The 5 Insurance Products Most Millennials Need

CommPRO Editorial Staff

Insurance often steps in when life throws those costly curve balls and saves the day. These unfortunate events include things like car accidents, home break-ins, vet bills, even illness or injury. 

That said, millennials tend to have different insurance needs from preceding generations. For example, property insurance is often irrelevant, as the housing market of today makes homeownership less likely on the average middle-class wage. 

Insurance for MillennialsWith this, these are some of the most common insurance policies amongst millennials. 

Auto Insurance

Auto insurance is crucial for all drivers; this policy provides financial protection in instances of road accidents, vehicle repairs and even offers beneficial services like roadside assistance. 

While auto insurance is essential, it’s important to purchase insurance from a reliable insurer. Reading insurer reviews is a great way to uncover policy details; evaluating Allstate auto insurance reviews can help you decide.

Renters Insurance

With the astronomical increase in housing costs, fewer millennials can purchase homes at the same age that their parents did. This leaves a lot more renters out there. Property insurance might not be relevant to the average millennial, although renters insurance is. 

Renters insurance is a lot like property insurance, although it does not provide cover for the structure of the home, as this is the landlord’s responsibility. However, this insurance does provide cover for personal property, loss of use, liability, and medical payments that cover injuries sustained by others in your home. 

Pet Insurance

Due to the astronomical increase in housing costs and costs of living worldwide over the past few decades, more millennials are deciding not to have children and adopting pets instead. 

Pet insurance is now an increasingly popular insurance product with the new rise in pet ownership. This type of cover will provide financial protection for vet bills and other pet ownership costs. 

Life Insurance

Life insurance is a staple insurance product for everyone, even young working professionals. Because it’s impossible to predict your death accurately, it’s best to purchase this insurance product. 

You can rest assured your funeral costs will be covered with life insurance while a lump sum is paid out to your designated beneficiaries. In addition, this payout can help cover debts like mortgage loans and personal loans in the event of your untimely demise; this will spare your loved ones the burden of managing your debts after you’re gone.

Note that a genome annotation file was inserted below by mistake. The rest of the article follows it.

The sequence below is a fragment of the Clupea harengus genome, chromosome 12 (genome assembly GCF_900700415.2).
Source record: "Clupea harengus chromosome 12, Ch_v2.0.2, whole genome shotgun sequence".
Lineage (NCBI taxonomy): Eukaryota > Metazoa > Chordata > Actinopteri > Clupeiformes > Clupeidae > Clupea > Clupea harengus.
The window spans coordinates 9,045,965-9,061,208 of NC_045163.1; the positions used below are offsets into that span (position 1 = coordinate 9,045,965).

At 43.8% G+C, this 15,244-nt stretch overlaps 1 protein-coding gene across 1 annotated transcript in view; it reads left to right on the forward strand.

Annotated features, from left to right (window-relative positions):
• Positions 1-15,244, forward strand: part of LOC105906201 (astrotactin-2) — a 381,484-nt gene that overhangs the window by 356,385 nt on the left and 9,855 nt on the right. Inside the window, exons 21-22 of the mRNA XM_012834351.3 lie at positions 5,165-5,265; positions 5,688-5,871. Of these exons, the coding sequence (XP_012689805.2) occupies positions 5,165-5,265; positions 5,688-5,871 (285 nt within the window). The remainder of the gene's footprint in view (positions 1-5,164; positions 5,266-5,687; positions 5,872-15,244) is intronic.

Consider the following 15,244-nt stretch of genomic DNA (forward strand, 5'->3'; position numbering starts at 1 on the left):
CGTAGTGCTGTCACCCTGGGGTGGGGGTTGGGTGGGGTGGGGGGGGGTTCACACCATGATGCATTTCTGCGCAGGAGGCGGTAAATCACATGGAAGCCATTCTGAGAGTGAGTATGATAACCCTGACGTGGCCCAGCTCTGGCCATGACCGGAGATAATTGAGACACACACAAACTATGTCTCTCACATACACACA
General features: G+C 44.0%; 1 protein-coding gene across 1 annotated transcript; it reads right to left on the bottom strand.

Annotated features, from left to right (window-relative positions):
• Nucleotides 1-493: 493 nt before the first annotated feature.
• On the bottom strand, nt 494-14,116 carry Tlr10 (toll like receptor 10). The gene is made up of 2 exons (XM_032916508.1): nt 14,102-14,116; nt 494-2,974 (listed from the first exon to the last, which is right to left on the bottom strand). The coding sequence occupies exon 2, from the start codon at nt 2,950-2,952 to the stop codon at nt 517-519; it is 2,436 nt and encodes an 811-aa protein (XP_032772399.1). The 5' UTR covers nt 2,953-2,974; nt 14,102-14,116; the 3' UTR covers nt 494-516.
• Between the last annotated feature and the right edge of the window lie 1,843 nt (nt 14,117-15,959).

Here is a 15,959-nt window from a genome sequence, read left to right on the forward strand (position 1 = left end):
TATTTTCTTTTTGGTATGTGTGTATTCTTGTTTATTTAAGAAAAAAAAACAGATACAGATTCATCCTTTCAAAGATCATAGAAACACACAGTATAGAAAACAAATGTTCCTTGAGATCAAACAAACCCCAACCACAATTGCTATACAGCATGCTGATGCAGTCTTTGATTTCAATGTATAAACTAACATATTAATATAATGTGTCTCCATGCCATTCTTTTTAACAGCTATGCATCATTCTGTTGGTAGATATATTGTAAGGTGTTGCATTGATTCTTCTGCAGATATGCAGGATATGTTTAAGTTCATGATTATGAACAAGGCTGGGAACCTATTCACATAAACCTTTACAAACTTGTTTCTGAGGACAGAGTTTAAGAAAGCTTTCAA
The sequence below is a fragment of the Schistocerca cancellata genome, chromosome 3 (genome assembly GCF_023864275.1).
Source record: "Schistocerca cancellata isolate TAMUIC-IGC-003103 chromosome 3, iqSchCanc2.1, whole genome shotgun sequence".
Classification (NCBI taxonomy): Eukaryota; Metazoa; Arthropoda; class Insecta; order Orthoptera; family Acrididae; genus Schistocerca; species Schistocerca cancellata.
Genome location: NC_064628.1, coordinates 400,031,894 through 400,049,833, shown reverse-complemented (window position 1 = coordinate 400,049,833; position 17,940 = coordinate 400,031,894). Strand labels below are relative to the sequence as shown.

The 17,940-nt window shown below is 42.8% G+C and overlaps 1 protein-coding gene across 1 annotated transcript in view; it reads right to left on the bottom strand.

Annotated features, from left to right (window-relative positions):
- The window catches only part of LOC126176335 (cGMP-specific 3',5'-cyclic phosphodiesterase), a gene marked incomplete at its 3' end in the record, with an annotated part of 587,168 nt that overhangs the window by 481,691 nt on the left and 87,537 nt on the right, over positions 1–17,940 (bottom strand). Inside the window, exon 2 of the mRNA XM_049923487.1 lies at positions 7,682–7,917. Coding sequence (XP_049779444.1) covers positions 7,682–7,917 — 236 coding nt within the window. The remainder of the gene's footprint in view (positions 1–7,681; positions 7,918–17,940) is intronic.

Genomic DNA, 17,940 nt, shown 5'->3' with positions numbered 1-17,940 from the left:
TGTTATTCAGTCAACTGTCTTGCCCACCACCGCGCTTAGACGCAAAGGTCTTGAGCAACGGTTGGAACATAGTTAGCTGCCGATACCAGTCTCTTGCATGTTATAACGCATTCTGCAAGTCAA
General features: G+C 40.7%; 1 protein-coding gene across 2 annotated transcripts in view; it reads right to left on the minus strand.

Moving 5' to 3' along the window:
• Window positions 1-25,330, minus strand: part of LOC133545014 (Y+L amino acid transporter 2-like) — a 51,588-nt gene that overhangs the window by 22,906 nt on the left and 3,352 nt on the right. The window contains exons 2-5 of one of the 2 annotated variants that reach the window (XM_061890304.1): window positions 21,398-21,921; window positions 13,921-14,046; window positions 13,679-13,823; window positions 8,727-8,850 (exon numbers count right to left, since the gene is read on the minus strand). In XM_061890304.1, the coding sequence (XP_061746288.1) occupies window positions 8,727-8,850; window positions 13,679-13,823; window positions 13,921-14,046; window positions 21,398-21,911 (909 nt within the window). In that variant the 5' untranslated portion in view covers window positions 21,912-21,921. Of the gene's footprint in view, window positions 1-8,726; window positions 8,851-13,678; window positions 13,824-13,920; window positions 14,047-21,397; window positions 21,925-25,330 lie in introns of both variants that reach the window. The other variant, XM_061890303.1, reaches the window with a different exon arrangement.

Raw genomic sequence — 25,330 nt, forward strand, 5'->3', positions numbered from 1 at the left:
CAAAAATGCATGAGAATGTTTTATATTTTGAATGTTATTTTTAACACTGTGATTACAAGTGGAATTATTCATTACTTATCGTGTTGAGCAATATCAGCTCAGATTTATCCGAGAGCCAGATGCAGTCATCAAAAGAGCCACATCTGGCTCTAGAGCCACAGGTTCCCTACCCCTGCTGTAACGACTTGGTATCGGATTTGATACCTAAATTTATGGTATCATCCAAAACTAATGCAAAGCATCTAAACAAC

Disability Insurance

Disability cover is a form of income protection. With this insurance, you’ll receive policy benefits that supplement your income and cover costs that stem from a temporary or long-term physical disability or illness. 

Just like you cannot predict your death, you also can’t predict whether an injury or illness will render you unable to earn an income. So, it’s easy to understand why disability insurance is an essential policy. 

There are several more insurance products out there that can provide peace of mind and help you maintain financial stability. Instead of leaving yourself vulnerable to unpredictable costs and financial misfortunes, it’s best to determine your insurance coverage needs and purchase a relevant cover with a reliable insurance company. 


The Gig Economy Isn’t Just for Millennials and Other Trends That Will Impact Society in 2020

Birnbach Communications Predicts 2020 Will Bring Continued Fragmentation, Mistrust of Mass Media in “Age of Anxiety”


Norman Birnbach, President, Birnbach Communications 

There’s a change going on, and while it’s driven by technology, some of the trends in 2020 will not be determined by a specific gadget. Here are 10 trends that we believe the media will cover this year, and have nothing to do with politics. As an agency, we focus on technology, and last month’s Consumer Electronics Show (CES) focused on specific cool, innovative and off-beat technology that we may (or may not) want or need. But we feel that it’s important to take a 10,000-foot perspective on the implications of the technology: not just what a particular device does but how it changes what we do and how we live and work. 

We think the following trends will be the focus of think pieces in the media in 2020: 

  1. The Gig Economy isn’t just for millennials. Older Americans are entering the gig economy driving for Uber or Lyft, working in food service and retail as well as personal care/health aides. Americans in their 50’s or older are taking gigs either to augment their retirement or because they can’t find steadier work after getting laid off from a corporate job. Since older Americans tend to vote more, we think there could be more attention paid to the gig economy, specially its low wages and no benefits.
  1. Consumer spending patterns are shifting. It’s usually referred to as the sharing economy for such things as AirBnB to stay in someone’s place instead of a hotel; Citi Bikes or electric scooters to get around, or any number of sites that rent the latest fashion trends. But it’s really a non-ownership economy or a convenience economy. People are forgoing ownership for flexibility, choice and convenience – just as businesses have been opting for cloud computing and Software as a Service (SaaS) to provide similar benefits. This part of the economy is expected to grow to $335 billion in 2025, up from $15 billion in 2014, according to Forbes. That doesn’t include convenience services that are poised to deliver more items (not just take-out orders), faster via drones or other automated technology. Even how consumers manage their spending — via fintech services instead of banks — is changing, and companies need to figure out how to rethink their offerings.